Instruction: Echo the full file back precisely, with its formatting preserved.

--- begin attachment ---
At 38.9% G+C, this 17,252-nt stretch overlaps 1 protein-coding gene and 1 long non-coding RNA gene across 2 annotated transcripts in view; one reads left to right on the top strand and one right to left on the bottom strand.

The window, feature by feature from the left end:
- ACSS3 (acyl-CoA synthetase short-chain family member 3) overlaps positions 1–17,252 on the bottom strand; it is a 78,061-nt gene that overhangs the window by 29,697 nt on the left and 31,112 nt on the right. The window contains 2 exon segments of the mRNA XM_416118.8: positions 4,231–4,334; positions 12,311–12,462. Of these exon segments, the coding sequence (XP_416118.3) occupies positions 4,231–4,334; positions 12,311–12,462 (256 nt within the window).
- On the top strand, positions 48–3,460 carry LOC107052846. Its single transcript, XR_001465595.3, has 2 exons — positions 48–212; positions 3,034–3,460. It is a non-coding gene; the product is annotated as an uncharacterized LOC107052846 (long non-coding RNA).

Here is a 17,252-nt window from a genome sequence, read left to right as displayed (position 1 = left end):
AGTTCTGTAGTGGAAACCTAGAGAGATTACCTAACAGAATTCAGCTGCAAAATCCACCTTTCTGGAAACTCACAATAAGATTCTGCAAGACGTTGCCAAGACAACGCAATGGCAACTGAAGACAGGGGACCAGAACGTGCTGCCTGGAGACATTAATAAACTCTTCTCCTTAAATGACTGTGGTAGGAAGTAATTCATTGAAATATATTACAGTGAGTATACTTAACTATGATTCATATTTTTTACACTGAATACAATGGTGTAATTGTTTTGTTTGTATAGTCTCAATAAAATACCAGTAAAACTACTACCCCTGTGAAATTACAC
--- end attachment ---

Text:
At 38.9% G+C, this 17,252-nt stretch overlaps 1 protein-coding gene and 1 long non-coding RNA gene across 2 annotated transcripts in view; one reads left to right on the top strand and one right to left on the bottom strand.

The window, feature by feature from the left end:
- ACSS3 (acyl-CoA synthetase short-chain family member 3) overlaps positions 1–17,252 on the bottom strand; it is a 78,061-nt gene that overhangs the window by 29,697 nt on the left and 31,112 nt on the right. The window contains 2 exon segments of the mRNA XM_416118.8: positions 4,231–4,334; positions 12,311–12,462. Of these exon segments, the coding sequence (XP_416118.3) occupies positions 4,231–4,334; positions 12,311–12,462 (256 nt within the window).
- On the top strand, positions 48–3,460 carry LOC107052846. Its single transcript, XR_001465595.3, has 2 exons — positions 48–212; positions 3,034–3,460. It is a non-coding gene; the product is annotated as an uncharacterized LOC107052846 (long non-coding RNA).

Here is a 17,252-nt window from a genome sequence, read left to right as displayed (position 1 = left end):
AGTTCTGTAGTGGAAACCTAGAGAGATTACCTAACAGAATTCAGCTGCAAAATCCACCTTTCTGGAAACTCACAATAAGATTCTGCAAGACGTTGCCAAGACAACGCAATGGCAACTGAAGACAGGGGACCAGAACGTGCTGCCTGGAGACATTAATAAACTCTTCTCCTTAAATGACTGTGGTAGGAAGTAATTCATTGAAATATATTACAGTGAGTATACTTAACTATGATTCATATTTTTTACACTGAATACAATGGTGTAATTGTTTTGTTTGTATAGTCTCAATAAAATACCAGTAAAACTACTACCCCTGTGAAATTACAC